Lily of the valley (Convallaria majalis) is well known for its delicate bells and beautiful sweet scent, and it’s also the late Queen Elizabeth II’s favourite flower.
This fast-growing perennial provides excellent ground cover in gardens and quickly spreads to form a fragrant carpet of white or pink nodding, bell-shaped flowers in spring. Set against lush green leaves, lily of the valley also makes a wonderful cut flower for scented, springtime posies, and the plant traditionally features in spring wedding bouquets.
The delicate, lightly arched stems can bear up to 12 bell-shaped flowers – each bell comprises six petals. It can grow up to 20cm in height, and has previously gained the Royal Horticultural Society’s award of Garden Merit, which commends the best plants for home gardeners.
You’ll find lily of the valley throughout the northern hemisphere in Europe, Asia, and North America. Signifying the return of happiness, the plant is synonymous with the month of May, and it is indeed the birth flower for May.
Lily of the valley is also a very popular scent in perfumes, often found as a base note in floral fragrances, such as Dior Diorissimo, Yardley London’s Lily of the Valley, Chloé Eau de Parfum and Penhaligon’s Lily of the Valley, to name a few. It’s also a popular scent for spring candles, from brands including Jo Malone London, Diptyque, and Bamford.
Lily of the Valley at a glance:
• Botanical name: Convallaria majalis
• Family: Asparagus (Asparagaceae)
• Other names: Conval lily, Lady’s tears, May bells, Muguet, Our Lady’s tears, Mary’s tears.
Lily of the valley meaning
A symbol of purity, joy, love, sincerity, happiness and luck, lily of the valley has much significance beyond the United Kingdom. It’s actually the national flower of Finland, and in France, on 1st May for La Fête du Muguet, lily of the valleys are gifted to loved ones. This French custom dates back to the 16th century (inaugurated by Charles IX, King of France, in 1561) – symbolising luck and happiness.
Lily of the valley is mentioned 15 times in the Bible, most often in the Song of Solomon. With strong biblical connections, it’s said to have first bloomed where Eve’s tears fell as she left the Garden of Eden.
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Lily of the valley makes a good ground cover plant (you’ll quickly have a carpet of May bells in no time), making it ideal for woodland gardens (especially for shady and damp areas) and cottage gardens. These perfumed bell flowers would work equally well in a scented garden and cut flower patch. It’s also ideal for a low maintenance garden and would be a welcome addition to a shady border or patio pot. It will thrive under a canopy of trees or in the dappled shade under an established shrub.
When to plant lily of the valley
Lily of the valley requires little maintenance and doesn’t need a lot to thrive – just full or partial shade and moist soil. Its flowering season is from May to June, going from pure white, highly fragrant bell-shaped blooms, to deep red berries, both of which add interest to the contrasting dark green stem.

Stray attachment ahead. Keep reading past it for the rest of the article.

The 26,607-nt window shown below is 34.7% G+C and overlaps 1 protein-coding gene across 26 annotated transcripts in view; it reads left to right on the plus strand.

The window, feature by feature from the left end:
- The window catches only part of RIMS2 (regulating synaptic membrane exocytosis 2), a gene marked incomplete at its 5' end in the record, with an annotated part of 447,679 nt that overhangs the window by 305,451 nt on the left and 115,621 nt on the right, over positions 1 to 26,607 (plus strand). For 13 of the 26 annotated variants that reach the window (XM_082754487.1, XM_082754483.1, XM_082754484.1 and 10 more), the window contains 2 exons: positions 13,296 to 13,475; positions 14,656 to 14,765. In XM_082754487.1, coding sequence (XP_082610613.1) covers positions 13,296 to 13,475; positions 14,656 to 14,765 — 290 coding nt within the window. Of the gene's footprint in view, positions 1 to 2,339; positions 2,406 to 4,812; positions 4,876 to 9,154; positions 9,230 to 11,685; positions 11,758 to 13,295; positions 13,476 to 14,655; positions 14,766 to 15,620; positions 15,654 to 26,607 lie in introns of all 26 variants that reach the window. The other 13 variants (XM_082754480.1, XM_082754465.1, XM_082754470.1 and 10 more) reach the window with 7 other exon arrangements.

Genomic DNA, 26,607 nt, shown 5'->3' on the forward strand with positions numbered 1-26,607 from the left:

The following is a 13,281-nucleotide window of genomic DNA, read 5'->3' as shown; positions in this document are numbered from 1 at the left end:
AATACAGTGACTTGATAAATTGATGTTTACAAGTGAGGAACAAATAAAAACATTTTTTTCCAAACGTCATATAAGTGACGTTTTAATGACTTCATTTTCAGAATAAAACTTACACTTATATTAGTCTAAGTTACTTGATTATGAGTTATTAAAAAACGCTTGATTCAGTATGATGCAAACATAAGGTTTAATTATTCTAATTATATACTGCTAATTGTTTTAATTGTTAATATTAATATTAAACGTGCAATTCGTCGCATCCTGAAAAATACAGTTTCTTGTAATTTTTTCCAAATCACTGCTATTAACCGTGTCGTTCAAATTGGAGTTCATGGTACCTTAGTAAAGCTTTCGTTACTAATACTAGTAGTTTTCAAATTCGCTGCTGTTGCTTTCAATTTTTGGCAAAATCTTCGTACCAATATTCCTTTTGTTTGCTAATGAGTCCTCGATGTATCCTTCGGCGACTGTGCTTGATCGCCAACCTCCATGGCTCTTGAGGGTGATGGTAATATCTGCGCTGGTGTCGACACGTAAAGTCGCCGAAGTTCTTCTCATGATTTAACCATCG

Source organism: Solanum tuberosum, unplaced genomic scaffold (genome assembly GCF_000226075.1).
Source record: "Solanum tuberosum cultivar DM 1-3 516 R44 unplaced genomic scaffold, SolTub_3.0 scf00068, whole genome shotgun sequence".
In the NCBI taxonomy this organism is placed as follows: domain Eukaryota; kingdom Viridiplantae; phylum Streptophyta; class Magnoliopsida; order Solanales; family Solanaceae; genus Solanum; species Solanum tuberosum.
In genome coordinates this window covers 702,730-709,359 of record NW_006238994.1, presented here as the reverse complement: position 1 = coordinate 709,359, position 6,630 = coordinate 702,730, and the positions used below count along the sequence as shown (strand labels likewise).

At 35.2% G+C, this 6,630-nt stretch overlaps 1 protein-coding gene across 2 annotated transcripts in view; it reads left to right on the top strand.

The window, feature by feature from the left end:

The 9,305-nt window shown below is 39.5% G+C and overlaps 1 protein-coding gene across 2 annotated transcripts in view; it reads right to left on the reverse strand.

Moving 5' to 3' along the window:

Lily of the valley grows from rhizomes called pips that extend their roots underground, spreading horizontally and creating abundant ground cover, often at speed. It’s best grown in a pot indoors before planting out into the garden from May. Equally, you can buy it ready potted in spring from your local garden centre.
In autumn you can divide and replant overcrowded colonies. Make sure to apply a generous mulch of composted leaf mould or chipped bark around the base of the plant. Remember, there are two ways to propagate lily of the valley – by seed sown in containers or trays in a cold frame or greenhouse, or by division in autumn.
Lily of the Valley (Pink)
Lily of the valley collection
Is lily of the valley poisonous?
Surprisingly, all parts of this innocent-looking flower are poisonous – the flowers and red berries are toxic if eaten. Lily of the valley contains cardiac glycosides which are gastrointestinal irritants, which could prove harmful or fatal if ingested, so keep away from children and pets. If ingested, the plant can cause abdominal pain, blurred vision, reduced heart rate, vomiting, diarrhea and skin rashes. The plant is safe to handle but it’s recommended that you wash hands throughly after touching them.
The royal family
Lily of the valley was part of Queen Elizabeth II’s coronation bouquet in 1953 and it remained the British monarch’s favourite flower, even becoming a regular feature of the floral displays in the gardens at Buckingham Palace, the official London residence and administrative headquarters of the Monarch. The delicate flower was also used in Kate Middleton’s wedding flowers in 2011.
2013: Queen Elizabeth II presented with a replica of the Coronation Bouquet
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2011: Kate Middleton’s wedding bouquet included lily of the valley, sweet William, hyacinth, and myrtle
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Famously, lily of the valley was French fashion designer Christian Dior’s lucky flower, and is the emblem of Dior Couture. He wore it as a good luck charm at his fashion shows – in fact, his florist grew it for him year-round in a greenhouse so he could always wear a sprig in his buttonhole, or have the flower sewn into the hem of clothes.
‘It was one of Mr. Dior’s favourite flowers,’ Cordelia de Castellane, Dior Maison’s Creative Director, told WWD. ‘He was extremely superstitious, so lily of the valley was his good luck charm.’
As far as traditions go and in keeping with La Fête du Muguet, every 1st May, Dior gifts its employees a sprig of lily of the valley.
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